8th August 2012
If the intended deal goes through, it could signal a new surge in companies leaving the public arena – similar to that in the UK around a decade ago when companies such as Debenhams, Halfords, and Boots went private. Although some have returned to public company listing, the debt-driven private equity purchases gave equity prices a lift.
And UK retailing groups, which face similar difficulties to the embattled Best Buy, will be closely following both the proposed buyout and whatever solution emerges (or fails to emerge) for the future of the US group.
The Detroit Free Press says Schulze is offering to take the electronics seller private only months after leaving as the company's chairman. Best Buy said "it would consider the offer but called it highly conditional."
Carphone Warehouse deal doomed
Best Buy is best known in the UK for its short-lived and loss making retailing joint venture deal with Carphone Warehouse. This started in 2008 with much hype about changing the face of retailing with higher standards of service but with scepticism from some other retailers who saw it as a slow motion car crash.
The gainsayers were right as it shut in November 2011 with losses of around £1bn on the Best Buy side. The US group had failed to understand the hold of the internet and select retailers such as John Lewis had on UK consumers. It could only work by blanketing the country's shopping centres – if only to spread the advertising spend. But on closure, there were just 11 thinly spread outlets compared with the 200 stores initially planned.
The company is holding up better in its homeland although its business model faces an equally uncertain future in the United States. But Schulze obviously believes that the future will be better away from public company scrutiny, analysts and three monthly reporting.
If successful, this could set a trend for other groups which have fallen out of stock market favour such as Yahoo. Private company status – probably via private equity or a buyout fund – would have shielded the stuttering online group from the recent embarrassments of its revolving boardroom door.
The Best Buy founder said that he wants to take the electronics retailer private by buying up all of its shares he doesn't already own. The $24 to $26 a share planned deal would value the company around up to $8.9 billion.
But while the revelation sent Best Buy equity sharply higher to $20 from recent $17.50 dollar lows, the price has subsequently slipped back, suggesting the market has severe doubts whether it could be finalised at the level Schulze suggests. There is no sign of a rival bidder to excite investors and, if they had faith in the achievability of $24 to $26, there would not be the current yawning gap.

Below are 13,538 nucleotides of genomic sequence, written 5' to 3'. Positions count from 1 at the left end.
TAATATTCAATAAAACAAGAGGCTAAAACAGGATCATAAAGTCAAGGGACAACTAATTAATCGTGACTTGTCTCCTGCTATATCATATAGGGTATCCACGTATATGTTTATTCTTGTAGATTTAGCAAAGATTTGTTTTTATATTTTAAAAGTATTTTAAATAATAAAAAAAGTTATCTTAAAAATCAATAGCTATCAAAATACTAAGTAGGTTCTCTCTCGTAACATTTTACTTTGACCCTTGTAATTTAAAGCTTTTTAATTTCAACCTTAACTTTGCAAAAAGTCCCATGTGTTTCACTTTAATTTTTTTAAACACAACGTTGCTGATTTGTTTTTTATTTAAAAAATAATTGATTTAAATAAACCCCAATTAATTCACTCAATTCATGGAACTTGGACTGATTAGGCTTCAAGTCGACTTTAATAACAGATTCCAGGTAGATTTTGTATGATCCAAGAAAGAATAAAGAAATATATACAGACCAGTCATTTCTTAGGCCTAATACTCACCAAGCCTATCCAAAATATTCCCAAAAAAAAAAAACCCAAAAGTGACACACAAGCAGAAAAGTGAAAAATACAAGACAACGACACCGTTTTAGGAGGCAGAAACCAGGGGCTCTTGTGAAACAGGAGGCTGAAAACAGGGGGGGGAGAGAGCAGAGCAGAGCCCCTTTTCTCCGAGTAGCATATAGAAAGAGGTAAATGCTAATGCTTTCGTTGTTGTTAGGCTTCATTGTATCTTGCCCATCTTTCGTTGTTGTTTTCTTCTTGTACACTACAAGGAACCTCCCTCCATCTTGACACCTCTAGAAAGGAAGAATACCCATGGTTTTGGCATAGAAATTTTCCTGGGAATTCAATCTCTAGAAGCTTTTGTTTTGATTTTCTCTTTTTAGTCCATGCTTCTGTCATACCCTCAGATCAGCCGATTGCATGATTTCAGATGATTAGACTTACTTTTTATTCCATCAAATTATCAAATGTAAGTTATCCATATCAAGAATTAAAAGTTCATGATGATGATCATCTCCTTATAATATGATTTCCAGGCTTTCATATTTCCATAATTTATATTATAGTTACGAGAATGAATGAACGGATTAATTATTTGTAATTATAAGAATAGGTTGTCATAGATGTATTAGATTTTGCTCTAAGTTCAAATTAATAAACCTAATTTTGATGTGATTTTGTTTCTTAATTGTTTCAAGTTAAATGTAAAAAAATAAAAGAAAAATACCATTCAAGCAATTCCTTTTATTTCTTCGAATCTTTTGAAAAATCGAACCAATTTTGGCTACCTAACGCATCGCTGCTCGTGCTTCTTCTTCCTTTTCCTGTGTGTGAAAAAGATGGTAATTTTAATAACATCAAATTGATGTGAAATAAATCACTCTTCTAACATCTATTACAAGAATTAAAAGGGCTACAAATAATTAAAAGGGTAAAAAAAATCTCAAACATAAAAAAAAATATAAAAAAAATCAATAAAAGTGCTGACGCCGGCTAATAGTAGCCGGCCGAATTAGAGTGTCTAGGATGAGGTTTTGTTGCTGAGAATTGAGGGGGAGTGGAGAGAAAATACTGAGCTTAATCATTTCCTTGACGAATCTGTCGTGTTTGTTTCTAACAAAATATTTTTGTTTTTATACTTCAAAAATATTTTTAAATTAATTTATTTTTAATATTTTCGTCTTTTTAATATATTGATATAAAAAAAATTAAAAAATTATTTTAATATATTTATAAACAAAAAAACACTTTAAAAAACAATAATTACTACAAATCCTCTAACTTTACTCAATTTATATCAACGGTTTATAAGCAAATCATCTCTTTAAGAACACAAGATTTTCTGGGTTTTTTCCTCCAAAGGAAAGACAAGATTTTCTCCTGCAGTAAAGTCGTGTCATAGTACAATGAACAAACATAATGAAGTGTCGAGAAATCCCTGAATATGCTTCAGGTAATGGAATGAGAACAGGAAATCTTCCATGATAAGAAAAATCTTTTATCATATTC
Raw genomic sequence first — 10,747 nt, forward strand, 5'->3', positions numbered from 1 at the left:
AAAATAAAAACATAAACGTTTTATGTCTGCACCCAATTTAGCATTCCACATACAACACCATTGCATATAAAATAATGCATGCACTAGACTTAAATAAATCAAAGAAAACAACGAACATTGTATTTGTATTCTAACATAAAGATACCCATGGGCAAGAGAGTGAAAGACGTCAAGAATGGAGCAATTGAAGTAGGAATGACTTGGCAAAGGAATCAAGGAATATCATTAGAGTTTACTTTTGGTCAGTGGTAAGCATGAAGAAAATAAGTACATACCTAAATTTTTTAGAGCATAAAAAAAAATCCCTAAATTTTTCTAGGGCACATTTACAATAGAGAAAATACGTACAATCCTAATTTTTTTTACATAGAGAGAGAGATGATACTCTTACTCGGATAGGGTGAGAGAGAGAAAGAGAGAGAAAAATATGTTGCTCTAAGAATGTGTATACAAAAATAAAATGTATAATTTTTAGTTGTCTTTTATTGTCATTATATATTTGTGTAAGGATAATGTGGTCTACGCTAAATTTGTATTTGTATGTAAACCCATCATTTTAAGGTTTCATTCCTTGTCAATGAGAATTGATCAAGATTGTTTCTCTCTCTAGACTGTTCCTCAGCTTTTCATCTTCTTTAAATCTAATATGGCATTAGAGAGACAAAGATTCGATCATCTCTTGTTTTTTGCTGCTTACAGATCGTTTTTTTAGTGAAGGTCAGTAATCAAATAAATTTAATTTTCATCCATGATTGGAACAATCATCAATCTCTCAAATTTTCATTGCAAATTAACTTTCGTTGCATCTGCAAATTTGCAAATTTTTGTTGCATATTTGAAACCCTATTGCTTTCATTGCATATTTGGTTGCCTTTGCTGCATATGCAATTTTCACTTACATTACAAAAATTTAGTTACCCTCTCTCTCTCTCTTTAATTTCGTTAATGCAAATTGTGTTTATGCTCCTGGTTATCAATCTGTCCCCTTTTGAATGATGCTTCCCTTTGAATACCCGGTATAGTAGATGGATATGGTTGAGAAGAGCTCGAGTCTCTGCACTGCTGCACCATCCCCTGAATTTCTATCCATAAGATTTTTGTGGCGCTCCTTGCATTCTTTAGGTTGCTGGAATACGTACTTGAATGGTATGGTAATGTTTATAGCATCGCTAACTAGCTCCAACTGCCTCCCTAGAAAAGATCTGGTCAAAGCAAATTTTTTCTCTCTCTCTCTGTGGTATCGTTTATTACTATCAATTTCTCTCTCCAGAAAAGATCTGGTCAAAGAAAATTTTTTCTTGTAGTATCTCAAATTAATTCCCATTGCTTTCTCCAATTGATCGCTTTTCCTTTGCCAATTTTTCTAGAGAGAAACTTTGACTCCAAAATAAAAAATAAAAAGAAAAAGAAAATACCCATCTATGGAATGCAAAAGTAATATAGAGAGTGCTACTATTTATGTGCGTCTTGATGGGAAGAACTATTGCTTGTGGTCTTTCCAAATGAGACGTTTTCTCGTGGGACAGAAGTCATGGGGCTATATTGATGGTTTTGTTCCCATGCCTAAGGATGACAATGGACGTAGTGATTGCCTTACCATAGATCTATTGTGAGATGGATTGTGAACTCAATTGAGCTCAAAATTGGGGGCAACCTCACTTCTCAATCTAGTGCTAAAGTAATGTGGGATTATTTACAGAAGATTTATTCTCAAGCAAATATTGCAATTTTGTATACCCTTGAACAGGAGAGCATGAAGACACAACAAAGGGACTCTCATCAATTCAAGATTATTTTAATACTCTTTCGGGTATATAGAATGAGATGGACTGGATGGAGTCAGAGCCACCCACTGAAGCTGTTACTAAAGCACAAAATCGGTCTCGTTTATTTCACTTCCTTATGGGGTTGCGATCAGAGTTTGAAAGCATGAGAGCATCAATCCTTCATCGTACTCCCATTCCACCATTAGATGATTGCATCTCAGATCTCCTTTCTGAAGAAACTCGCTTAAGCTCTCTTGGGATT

Massive takeover premium
The Schulze bid, when first announced, represented a 36 to 47 per cent premium over the previous price. Schulze himself owns just over 20 per cent of the present equity so he would have to find around $6.9bn for the rest of the company. So any outside bidder would need to get Schulze onside.
He said a "deal needs to happen quickly. I am deeply concerned that further delay and indecision will cause additional loss of both value and talented leaders who are now uncertain of the company's future."
In his letter to Best Buy's board, Schulze claimed to have developed a plan to deal with the company's challenges and has talked with private equity firms.
Schulze said he would finance the deal through a combination of private equity investments, about $1 billion of his own equity and debt.
Best has to face up to the worst
Best Buy faces the same problems as UK electronics retailers such as Dixons Retail, the owner of Currys and PC World. These are led by "showrooming" where consumers look at goods in expensive retail locations and ask expensive staff for advice and then go away to buy online.
This has led the UK group into shrinking its retail estate – where it can exit leases without too much pain – and concentrate on higher margin electronics. But the higher the margin, the more scope online retailers have to undercut.
Besides leaving the UK, Best Buy announced a major restructuring in April including closing 50 stores, and cutting 400 head office jobs in an attempt to trim $800 million in costs. This was followed in early July, by the sacking of 600 in its Geek Squad technical support division and 1,800 other store workers.
That tabloid moment
Also in April, the then CEO Brian Dunn had unwelcome publicity which forced him to quit. It was alleged that that he violated company policy by having an inappropriate relationship with a female employee. The subsequent internal probe into the affair discovered that Schulze knew about the liaison but failed to alert either the board or the relevant human resources department. If Schulze is successful, then Dunn could return.
The big question for investors is whether the current board has a strategy beyond the slash and burn of the past months. And the equally big question for Schulze's private equity backers is whether he has a better vision for the future.
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